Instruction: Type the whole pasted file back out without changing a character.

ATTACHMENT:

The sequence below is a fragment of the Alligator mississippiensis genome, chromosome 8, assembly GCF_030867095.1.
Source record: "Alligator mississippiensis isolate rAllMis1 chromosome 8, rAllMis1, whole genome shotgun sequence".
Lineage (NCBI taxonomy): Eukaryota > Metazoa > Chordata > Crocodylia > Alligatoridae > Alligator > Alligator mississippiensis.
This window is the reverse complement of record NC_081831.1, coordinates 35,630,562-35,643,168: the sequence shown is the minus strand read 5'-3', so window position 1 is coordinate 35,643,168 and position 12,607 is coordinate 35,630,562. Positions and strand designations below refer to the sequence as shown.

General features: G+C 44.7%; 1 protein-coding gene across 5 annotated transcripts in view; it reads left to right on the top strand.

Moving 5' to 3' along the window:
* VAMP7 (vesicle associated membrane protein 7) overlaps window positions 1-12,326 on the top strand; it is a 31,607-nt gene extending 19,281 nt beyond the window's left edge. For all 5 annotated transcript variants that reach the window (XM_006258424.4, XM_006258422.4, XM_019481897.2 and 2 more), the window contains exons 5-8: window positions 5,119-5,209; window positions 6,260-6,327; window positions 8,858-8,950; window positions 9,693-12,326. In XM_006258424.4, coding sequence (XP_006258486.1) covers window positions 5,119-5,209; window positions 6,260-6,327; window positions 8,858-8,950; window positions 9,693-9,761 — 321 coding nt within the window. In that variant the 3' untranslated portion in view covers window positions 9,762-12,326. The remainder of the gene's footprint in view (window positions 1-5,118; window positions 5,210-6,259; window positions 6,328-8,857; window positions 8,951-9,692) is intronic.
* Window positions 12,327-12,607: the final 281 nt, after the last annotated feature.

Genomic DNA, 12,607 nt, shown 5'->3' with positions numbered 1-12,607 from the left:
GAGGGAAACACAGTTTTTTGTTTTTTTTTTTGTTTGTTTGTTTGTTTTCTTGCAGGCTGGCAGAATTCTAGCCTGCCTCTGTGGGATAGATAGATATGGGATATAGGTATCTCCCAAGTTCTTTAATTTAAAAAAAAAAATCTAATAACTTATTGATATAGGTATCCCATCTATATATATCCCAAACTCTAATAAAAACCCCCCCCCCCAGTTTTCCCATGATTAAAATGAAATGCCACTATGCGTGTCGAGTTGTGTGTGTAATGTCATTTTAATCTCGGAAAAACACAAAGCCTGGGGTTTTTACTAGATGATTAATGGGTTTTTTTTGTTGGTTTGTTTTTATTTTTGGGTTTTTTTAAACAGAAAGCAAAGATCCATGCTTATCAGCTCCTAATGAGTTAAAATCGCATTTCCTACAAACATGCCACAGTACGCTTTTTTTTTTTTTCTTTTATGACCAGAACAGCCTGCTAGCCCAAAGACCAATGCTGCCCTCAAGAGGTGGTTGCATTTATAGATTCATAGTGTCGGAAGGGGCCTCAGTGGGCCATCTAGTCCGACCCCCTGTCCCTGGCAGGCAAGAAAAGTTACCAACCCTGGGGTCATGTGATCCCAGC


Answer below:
The sequence below is a fragment of the Alligator mississippiensis genome, chromosome 8, assembly GCF_030867095.1.
Source record: "Alligator mississippiensis isolate rAllMis1 chromosome 8, rAllMis1, whole genome shotgun sequence".
Lineage (NCBI taxonomy): Eukaryota > Metazoa > Chordata > Crocodylia > Alligatoridae > Alligator > Alligator mississippiensis.
This window is the reverse complement of record NC_081831.1, coordinates 35,630,562-35,643,168: the sequence shown is the minus strand read 5'-3', so window position 1 is coordinate 35,643,168 and position 12,607 is coordinate 35,630,562. Positions and strand designations below refer to the sequence as shown.

General features: G+C 44.7%; 1 protein-coding gene across 5 annotated transcripts in view; it reads left to right on the top strand.

Moving 5' to 3' along the window:
* VAMP7 (vesicle associated membrane protein 7) overlaps window positions 1-12,326 on the top strand; it is a 31,607-nt gene extending 19,281 nt beyond the window's left edge. For all 5 annotated transcript variants that reach the window (XM_006258424.4, XM_006258422.4, XM_019481897.2 and 2 more), the window contains exons 5-8: window positions 5,119-5,209; window positions 6,260-6,327; window positions 8,858-8,950; window positions 9,693-12,326. In XM_006258424.4, coding sequence (XP_006258486.1) covers window positions 5,119-5,209; window positions 6,260-6,327; window positions 8,858-8,950; window positions 9,693-9,761 — 321 coding nt within the window. In that variant the 3' untranslated portion in view covers window positions 9,762-12,326. The remainder of the gene's footprint in view (window positions 1-5,118; window positions 5,210-6,259; window positions 6,328-8,857; window positions 8,951-9,692) is intronic.
* Window positions 12,327-12,607: the final 281 nt, after the last annotated feature.

Genomic DNA, 12,607 nt, shown 5'->3' with positions numbered 1-12,607 from the left:
GAGGGAAACACAGTTTTTTGTTTTTTTTTTTGTTTGTTTGTTTGTTTTCTTGCAGGCTGGCAGAATTCTAGCCTGCCTCTGTGGGATAGATAGATATGGGATATAGGTATCTCCCAAGTTCTTTAATTTAAAAAAAAAAATCTAATAACTTATTGATATAGGTATCCCATCTATATATATCCCAAACTCTAATAAAAACCCCCCCCCCCAGTTTTCCCATGATTAAAATGAAATGCCACTATGCGTGTCGAGTTGTGTGTGTAATGTCATTTTAATCTCGGAAAAACACAAAGCCTGGGGTTTTTACTAGATGATTAATGGGTTTTTTTTGTTGGTTTGTTTTTATTTTTGGGTTTTTTTAAACAGAAAGCAAAGATCCATGCTTATCAGCTCCTAATGAGTTAAAATCGCATTTCCTACAAACATGCCACAGTACGCTTTTTTTTTTTTTCTTTTATGACCAGAACAGCCTGCTAGCCCAAAGACCAATGCTGCCCTCAAGAGGTGGTTGCATTTATAGATTCATAGTGTCGGAAGGGGCCTCAGTGGGCCATCTAGTCCGACCCCCTGTCCCTGGCAGGCAAGAAAAGTTACCAACCCTGGGGTCATGTGATCCCAGC